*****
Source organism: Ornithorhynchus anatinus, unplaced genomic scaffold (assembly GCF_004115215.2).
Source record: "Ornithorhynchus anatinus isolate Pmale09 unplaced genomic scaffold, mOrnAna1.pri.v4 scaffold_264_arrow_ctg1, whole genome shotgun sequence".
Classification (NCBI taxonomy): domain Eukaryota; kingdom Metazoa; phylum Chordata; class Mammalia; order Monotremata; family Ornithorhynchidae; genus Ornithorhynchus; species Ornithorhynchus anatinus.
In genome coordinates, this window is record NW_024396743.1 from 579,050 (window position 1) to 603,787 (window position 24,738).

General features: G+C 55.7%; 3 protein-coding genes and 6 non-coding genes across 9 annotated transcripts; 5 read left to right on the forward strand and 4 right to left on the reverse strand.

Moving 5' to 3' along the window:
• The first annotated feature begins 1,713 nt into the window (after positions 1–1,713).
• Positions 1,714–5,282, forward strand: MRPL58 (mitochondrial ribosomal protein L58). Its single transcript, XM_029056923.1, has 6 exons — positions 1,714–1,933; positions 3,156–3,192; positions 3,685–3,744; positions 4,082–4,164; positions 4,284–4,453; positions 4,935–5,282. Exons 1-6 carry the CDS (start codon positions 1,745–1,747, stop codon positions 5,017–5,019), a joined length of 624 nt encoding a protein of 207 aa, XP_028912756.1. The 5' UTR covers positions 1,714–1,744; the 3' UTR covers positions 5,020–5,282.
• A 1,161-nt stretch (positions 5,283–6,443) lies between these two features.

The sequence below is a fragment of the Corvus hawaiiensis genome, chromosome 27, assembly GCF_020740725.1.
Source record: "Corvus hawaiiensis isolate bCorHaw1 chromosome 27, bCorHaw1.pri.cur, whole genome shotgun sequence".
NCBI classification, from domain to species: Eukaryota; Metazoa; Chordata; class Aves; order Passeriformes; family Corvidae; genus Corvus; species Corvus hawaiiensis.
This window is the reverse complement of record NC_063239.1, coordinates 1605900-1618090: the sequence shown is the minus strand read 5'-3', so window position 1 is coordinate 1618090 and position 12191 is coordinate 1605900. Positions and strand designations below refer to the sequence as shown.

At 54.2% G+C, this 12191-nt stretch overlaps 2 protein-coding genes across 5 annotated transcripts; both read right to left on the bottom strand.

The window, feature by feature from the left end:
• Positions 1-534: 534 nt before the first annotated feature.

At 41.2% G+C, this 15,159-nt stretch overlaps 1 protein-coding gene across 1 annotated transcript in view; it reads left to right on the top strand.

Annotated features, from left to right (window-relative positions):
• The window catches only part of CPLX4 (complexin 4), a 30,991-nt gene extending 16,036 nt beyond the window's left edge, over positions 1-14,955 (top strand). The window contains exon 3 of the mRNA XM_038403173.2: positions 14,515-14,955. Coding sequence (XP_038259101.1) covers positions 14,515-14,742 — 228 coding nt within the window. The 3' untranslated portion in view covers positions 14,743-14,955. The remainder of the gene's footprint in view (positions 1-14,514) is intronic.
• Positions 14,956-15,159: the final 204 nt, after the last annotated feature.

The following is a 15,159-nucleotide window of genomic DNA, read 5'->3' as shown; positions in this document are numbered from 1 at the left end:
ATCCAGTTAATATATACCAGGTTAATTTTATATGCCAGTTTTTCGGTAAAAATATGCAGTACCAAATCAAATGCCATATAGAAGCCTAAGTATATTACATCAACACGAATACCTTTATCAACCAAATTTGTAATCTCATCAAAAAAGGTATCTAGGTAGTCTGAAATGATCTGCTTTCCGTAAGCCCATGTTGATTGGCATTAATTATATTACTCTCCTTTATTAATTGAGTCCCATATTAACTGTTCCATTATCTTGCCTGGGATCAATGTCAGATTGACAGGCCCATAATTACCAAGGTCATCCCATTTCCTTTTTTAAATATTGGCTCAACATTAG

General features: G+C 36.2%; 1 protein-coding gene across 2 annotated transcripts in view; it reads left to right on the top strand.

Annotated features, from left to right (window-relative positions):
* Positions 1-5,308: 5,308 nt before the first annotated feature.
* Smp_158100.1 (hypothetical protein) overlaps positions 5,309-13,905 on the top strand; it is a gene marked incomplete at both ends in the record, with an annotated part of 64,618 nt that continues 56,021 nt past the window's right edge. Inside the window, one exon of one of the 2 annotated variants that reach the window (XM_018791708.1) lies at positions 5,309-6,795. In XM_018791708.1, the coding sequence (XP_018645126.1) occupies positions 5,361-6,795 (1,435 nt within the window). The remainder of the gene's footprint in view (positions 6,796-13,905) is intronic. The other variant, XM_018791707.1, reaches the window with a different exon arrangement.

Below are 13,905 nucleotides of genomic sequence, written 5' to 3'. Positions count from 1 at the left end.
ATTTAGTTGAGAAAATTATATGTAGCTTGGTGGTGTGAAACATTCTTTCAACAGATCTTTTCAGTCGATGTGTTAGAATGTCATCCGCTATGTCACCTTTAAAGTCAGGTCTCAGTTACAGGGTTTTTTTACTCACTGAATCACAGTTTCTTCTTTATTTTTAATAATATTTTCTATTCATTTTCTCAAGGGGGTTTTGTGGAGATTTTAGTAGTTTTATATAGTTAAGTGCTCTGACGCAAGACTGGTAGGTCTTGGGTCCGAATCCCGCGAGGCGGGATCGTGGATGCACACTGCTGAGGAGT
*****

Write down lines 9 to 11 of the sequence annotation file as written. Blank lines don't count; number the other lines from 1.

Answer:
• A 1,161-nt stretch (positions 5,283–6,443) lies between these two features.

The sequence below is a fragment of the Corvus hawaiiensis genome, chromosome 27, assembly GCF_020740725.1.
Source record: "Corvus hawaiiensis isolate bCorHaw1 chromosome 27, bCorHaw1.pri.cur, whole genome shotgun sequence".